*Spoilers, spoilers, spoilers, spoilers, spoilers, spoilers, spoilers, spoilers, spoilers, spoilers, spoilers, spoilers, spoilers*
1. They got me
I doubly fell for the fake solution in the first scene. I was feeling very smug when it came up because my theory had been that it was Moriarty’s body that fell from the roof.
2. Gatiss and Moffat were even more cheeky than you thought
Not only did they provide us with a fake solution but made it a surprise even though pictures of it had actually appeared in the paper. Oh and in a Guardian interview they along with Andrew Scott basically gave away that the solution would be disappointingly simple but the way they embedded it into the story would make it seem like a bigger surprise.
3. Are we quite sure we really know what happened?
Are they still screwing with us? I wouldn’t put it past them.
4. It all got rather postmodern
The two fake reveal scenes were based on fan theories. So we had viewers of the show unwittingly writing bits of it!
5. This was one of the less superb episodes
It was still great. All of Sherlock is. And this was undeniably the funniest episode so far and the scene with the bonfire was stunningly tense. However, the foregrounding of the characters did mean that the plot was less dazzlingly than usual.
6. It seems characters are going to be the fore in this series
As next week’s episode resolves around Watson’s wedding that seems to be a given for now.
7. Sherlock is growing
Speaking of characters, the scene where Sherlock discovers that Molly’s fiancé is his doppelganger seemed pretty pivotal. It stood in contrast with the way he’d humiliated her in similar situations before. Could that perhaps suggests he’s gradually softening into something more like the Victorian gentleman of Conan Doyle’s stories.
Given that we have been introduced to Sherlock’s parents, whether we’ll dip into his past. Conan Doyle did in the Adventure of the Gloria Scott and the Adventure of the Musgrave Ritual.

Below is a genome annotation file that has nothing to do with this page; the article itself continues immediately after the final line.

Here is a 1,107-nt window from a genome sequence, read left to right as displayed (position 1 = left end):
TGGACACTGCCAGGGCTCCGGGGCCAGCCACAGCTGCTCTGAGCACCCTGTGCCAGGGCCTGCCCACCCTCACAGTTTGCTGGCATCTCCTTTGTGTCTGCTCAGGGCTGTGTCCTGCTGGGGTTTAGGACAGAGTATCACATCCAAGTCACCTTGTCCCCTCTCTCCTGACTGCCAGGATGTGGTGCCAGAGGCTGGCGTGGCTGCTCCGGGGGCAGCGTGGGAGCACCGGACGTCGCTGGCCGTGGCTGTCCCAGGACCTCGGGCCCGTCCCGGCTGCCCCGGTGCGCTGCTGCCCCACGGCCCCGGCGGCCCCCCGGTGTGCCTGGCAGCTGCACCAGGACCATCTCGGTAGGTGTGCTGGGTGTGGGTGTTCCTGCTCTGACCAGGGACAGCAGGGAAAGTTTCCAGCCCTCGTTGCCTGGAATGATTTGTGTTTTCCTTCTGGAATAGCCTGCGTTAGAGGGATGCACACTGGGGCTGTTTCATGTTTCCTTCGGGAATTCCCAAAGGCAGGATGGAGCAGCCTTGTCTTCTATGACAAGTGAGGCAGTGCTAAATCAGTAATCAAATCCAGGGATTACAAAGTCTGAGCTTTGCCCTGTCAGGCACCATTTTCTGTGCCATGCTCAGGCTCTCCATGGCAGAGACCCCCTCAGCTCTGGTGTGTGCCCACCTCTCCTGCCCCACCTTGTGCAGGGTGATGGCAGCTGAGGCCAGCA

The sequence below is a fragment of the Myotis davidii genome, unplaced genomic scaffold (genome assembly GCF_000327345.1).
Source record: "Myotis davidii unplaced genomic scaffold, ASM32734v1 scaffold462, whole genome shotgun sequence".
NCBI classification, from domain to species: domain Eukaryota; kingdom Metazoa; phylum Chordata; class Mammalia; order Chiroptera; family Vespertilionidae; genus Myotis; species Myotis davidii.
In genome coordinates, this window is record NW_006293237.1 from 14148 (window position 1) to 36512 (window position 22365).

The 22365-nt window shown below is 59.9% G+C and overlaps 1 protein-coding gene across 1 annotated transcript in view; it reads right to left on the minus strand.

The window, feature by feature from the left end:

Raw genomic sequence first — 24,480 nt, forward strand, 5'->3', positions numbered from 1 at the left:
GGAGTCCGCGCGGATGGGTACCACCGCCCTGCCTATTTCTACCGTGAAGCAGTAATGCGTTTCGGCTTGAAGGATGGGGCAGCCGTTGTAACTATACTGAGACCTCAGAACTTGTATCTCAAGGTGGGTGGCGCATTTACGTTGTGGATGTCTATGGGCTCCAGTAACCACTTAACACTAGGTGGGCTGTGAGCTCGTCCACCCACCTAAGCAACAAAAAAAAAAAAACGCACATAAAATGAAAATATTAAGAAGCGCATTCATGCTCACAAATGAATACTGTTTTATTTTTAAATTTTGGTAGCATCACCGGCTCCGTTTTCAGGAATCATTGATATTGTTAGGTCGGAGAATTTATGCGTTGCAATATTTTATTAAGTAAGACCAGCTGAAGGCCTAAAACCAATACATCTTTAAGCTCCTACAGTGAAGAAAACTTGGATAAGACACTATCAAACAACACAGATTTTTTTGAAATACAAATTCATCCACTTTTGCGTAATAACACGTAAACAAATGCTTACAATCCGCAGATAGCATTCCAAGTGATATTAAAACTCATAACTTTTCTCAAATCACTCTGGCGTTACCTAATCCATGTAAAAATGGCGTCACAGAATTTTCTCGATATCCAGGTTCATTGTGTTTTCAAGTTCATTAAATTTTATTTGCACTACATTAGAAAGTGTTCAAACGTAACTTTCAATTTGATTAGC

8. Molly seems to have taken on a life of her own
It’s possible that Gatiss and Moffatt always intended to bring Molly into the emotional heart of the story. But it doesn’t seem like it. Louise-Brealey, the actress who plays her, said in an interview after the last series that the “reaction to Molly this series has completely taken me by surprise. I did my day or two filming, like last time. But this year – because of the frankly brilliant writing – I think people have noticed her. Which is amazing.”
Her explanation is that “Molly works because, while Watson is “the audience”, Molly is every woman of a certain age sitting at home on the settee fantasising about running their hands through Benedict Cumberbatch’s hair.” I’d disagree slightly with this. To an extent I think she is the audience – both male and female – in that she is the person who’d love to be part of Sherlock’s adventures but (usually) doesn’t get to be.
9. The roles for women are getting better
Moffat has been criticised for not being able to write women in part because of Sherlock.
Last night’s episode was a step forward in that regard. For starters as we’ve already noted Molly is getting a larger and more complicated role. Watson and Mrs Hudson’s reunion was the first time she seemed like a rounded character rather than a comic relief or a plot contrivance. And we were introduced to Mary Morstan who gets to be rather less drippy than she is in the books.
10. The literal meaning of a phrase trick
An underground network turned out to literally be a network in the Underground. That’s rather reminiscent of how the Doctor having a secret “he would take to his grave” meant he would actually visit his tomb.
Moffat has said ‘we had to inform the BBC that Martin and Benedict had commissioned a new series. They signed themselves up. They both announced that they were carrying on – so that’s good’. Indeed the two leads are apparently already optioned for a fourth series
As last night’s episode got more than 9 million viewers, it’s hard to see the BBC not exercising that option.
12. Is this the best TV drama around now?
The idea that we are living in a golden age of telly is now commonplace. The programs used as evidence of this are typically American cable shows like Breaking Bad and Mad Men. But given Sherlock’s fantastic writing, acting and plotting it deserves to be up there too.